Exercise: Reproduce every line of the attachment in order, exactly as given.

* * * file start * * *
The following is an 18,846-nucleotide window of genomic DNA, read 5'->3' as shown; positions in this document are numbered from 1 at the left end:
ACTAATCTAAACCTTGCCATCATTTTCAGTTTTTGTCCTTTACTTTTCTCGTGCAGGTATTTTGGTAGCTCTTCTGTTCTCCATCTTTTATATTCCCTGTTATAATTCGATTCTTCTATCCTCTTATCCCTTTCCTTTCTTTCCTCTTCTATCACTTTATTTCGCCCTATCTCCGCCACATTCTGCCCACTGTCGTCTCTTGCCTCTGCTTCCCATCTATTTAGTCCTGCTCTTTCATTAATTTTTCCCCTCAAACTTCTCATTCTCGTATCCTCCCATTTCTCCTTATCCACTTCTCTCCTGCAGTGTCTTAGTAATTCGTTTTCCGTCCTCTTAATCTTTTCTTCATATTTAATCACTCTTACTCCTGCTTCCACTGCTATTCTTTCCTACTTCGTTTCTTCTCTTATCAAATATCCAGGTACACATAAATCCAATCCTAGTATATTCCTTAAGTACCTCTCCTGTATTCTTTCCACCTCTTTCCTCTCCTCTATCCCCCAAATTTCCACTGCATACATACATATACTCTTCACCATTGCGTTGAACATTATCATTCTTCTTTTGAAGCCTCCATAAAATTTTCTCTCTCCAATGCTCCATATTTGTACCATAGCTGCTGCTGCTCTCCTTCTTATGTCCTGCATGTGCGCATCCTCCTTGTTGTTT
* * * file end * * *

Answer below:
The following is an 18,846-nucleotide window of genomic DNA, read 5'->3' as shown; positions in this document are numbered from 1 at the left end:
ACTAATCTAAACCTTGCCATCATTTTCAGTTTTTGTCCTTTACTTTTCTCGTGCAGGTATTTTGGTAGCTCTTCTGTTCTCCATCTTTTATATTCCCTGTTATAATTCGATTCTTCTATCCTCTTATCCCTTTCCTTTCTTTCCTCTTCTATCACTTTATTTCGCCCTATCTCCGCCACATTCTGCCCACTGTCGTCTCTTGCCTCTGCTTCCCATCTATTTAGTCCTGCTCTTTCATTAATTTTTCCCCTCAAACTTCTCATTCTCGTATCCTCCCATTTCTCCTTATCCACTTCTCTCCTGCAGTGTCTTAGTAATTCGTTTTCCGTCCTCTTAATCTTTTCTTCATATTTAATCACTCTTACTCCTGCTTCCACTGCTATTCTTTCCTACTTCGTTTCTTCTCTTATCAAATATCCAGGTACACATAAATCCAATCCTAGTATATTCCTTAAGTACCTCTCCTGTATTCTTTCCACCTCTTTCCTCTCCTCTATCCCCCAAATTTCCACTGCATACATACATATACTCTTCACCATTGCGTTGAACATTATCATTCTTCTTTTGAAGCCTCCATAAAATTTTCTCTCTCCAATGCTCCATATTTGTACCATAGCTGCTGCTGCTCTCCTTCTTATGTCCTGCATGTGCGCATCCTCCTTGTTGTTT